The fallacy of FPS repetition-charging Brown Bear

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doonie Senior Member • Posts: 1,451
The fallacy of FPS repetition-charging Brown Bear

I often hear arguments for and against faster FPS. Some like to refer to this as "spray and pray". Those who use this function of the camera, myself included, look at it as another tool to increase the probability of getting the shot you hope for. Others prefer to "pick" their shot and decide when they want to press the shutter and hope to get it right. Maybe this could be called "not spray but still pray". Either way, whatever works for you.

But the part of the argument I'd like to dismiss here is the notion that by jamming your finger on the shutter you end up with too many similar images to go through and it's not worth the wear and tear on the body. I don't know about 14 or 16 FPS, but I don't believe that's the case with 10 FPS.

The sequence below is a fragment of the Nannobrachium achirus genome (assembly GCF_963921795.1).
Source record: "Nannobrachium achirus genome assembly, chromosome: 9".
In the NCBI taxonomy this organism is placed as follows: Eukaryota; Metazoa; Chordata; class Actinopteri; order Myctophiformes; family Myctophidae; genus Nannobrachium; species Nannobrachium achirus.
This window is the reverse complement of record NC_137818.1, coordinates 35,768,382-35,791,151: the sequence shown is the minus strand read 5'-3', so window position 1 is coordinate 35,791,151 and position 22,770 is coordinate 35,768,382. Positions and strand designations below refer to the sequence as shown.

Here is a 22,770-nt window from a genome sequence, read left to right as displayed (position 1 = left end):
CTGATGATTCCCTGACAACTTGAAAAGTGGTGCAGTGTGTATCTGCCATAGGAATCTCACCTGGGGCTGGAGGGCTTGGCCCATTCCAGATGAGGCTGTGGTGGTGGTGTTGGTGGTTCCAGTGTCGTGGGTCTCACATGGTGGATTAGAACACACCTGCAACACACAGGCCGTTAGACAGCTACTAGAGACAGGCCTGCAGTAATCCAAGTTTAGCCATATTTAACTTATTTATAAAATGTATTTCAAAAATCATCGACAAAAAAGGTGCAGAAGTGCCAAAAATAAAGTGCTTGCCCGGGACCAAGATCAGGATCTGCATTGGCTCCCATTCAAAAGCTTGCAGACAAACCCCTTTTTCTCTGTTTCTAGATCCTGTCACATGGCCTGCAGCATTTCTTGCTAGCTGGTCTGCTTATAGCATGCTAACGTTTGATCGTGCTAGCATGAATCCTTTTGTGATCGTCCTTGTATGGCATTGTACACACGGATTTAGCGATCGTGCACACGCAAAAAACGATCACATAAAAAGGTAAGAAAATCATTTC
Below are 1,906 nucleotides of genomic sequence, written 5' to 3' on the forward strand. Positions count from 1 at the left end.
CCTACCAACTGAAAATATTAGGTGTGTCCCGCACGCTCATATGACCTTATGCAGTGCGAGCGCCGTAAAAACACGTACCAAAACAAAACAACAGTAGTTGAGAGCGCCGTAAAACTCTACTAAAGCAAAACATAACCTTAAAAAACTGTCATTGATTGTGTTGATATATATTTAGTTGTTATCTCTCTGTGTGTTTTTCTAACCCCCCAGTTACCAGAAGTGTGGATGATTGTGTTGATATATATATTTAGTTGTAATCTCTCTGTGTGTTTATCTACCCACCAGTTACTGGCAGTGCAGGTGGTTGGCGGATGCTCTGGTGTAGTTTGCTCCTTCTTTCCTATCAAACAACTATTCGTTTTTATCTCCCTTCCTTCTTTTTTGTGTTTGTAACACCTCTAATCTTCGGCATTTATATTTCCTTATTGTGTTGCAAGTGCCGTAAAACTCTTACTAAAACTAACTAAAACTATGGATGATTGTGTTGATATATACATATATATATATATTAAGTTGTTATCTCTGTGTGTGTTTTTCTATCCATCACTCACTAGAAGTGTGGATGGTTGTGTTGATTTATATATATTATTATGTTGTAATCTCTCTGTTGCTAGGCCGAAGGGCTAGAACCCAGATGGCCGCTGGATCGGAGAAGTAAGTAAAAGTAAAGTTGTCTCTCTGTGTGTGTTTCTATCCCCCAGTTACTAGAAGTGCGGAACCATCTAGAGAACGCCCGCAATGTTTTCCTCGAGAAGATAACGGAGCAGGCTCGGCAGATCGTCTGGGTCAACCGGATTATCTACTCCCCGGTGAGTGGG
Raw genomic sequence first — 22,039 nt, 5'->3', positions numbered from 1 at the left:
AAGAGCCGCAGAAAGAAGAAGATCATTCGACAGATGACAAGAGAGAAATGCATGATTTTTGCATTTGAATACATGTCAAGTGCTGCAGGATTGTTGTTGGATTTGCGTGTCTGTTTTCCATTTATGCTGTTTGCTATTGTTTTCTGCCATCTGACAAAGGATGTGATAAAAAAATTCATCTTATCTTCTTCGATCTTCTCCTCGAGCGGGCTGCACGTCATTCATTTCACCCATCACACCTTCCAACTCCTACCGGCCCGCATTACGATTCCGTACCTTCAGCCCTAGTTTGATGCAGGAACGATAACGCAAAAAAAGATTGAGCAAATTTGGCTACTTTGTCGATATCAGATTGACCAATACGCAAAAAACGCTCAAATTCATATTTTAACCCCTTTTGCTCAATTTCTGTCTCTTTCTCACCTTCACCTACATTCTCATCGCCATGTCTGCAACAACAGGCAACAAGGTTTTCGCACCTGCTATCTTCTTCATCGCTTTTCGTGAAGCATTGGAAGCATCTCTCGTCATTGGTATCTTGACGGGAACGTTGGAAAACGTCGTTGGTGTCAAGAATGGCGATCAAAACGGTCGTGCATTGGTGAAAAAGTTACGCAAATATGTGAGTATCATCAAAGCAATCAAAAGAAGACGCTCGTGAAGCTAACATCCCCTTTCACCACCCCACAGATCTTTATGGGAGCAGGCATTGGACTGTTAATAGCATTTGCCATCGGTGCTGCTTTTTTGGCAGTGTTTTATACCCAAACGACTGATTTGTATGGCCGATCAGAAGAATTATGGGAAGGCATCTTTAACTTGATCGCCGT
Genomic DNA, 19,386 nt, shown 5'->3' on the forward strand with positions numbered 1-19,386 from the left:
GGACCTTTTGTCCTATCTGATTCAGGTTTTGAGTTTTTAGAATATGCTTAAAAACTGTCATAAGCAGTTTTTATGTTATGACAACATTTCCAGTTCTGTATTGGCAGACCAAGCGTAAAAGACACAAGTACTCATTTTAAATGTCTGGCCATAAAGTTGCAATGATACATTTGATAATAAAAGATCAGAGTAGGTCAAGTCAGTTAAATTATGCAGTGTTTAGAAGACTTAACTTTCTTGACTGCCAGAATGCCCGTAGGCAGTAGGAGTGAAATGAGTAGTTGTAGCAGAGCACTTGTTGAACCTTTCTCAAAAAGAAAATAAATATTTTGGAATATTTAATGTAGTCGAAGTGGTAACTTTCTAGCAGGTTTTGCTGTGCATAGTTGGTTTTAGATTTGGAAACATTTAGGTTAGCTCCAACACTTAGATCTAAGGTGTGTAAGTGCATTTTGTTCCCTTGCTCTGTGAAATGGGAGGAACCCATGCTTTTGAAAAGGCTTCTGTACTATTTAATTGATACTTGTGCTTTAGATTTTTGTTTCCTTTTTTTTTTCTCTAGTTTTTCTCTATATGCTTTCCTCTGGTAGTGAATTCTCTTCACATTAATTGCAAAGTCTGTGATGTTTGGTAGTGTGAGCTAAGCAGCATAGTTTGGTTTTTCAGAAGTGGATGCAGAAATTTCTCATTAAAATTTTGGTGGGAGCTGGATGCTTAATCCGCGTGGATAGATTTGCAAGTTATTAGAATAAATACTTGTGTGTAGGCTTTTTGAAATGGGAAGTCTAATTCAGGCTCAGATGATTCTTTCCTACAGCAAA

Of course, all this depends on the speed of the subject and the action taking place. I have another post on this topic that depicts a fishing eagle at 10 FPS. Clearly, the subsequent images are not even close to similar.

So here's another example; a Coastal Brown Bear that was being chased by an older female, passing way too uncomfortably close. I feel I got 3 keepers out of this series, #2, #3, and #8. Would I have gotten more or less by choosing exactly when to press the shutter one click at a time ? Who knows. But considering this all happened in 1 second, a very tough task. Personally, while I wouldn't print most of these, I'm still very glad to have every one of them.

Uncropped, poorly framed in camera, just downsized.

Another example to come...

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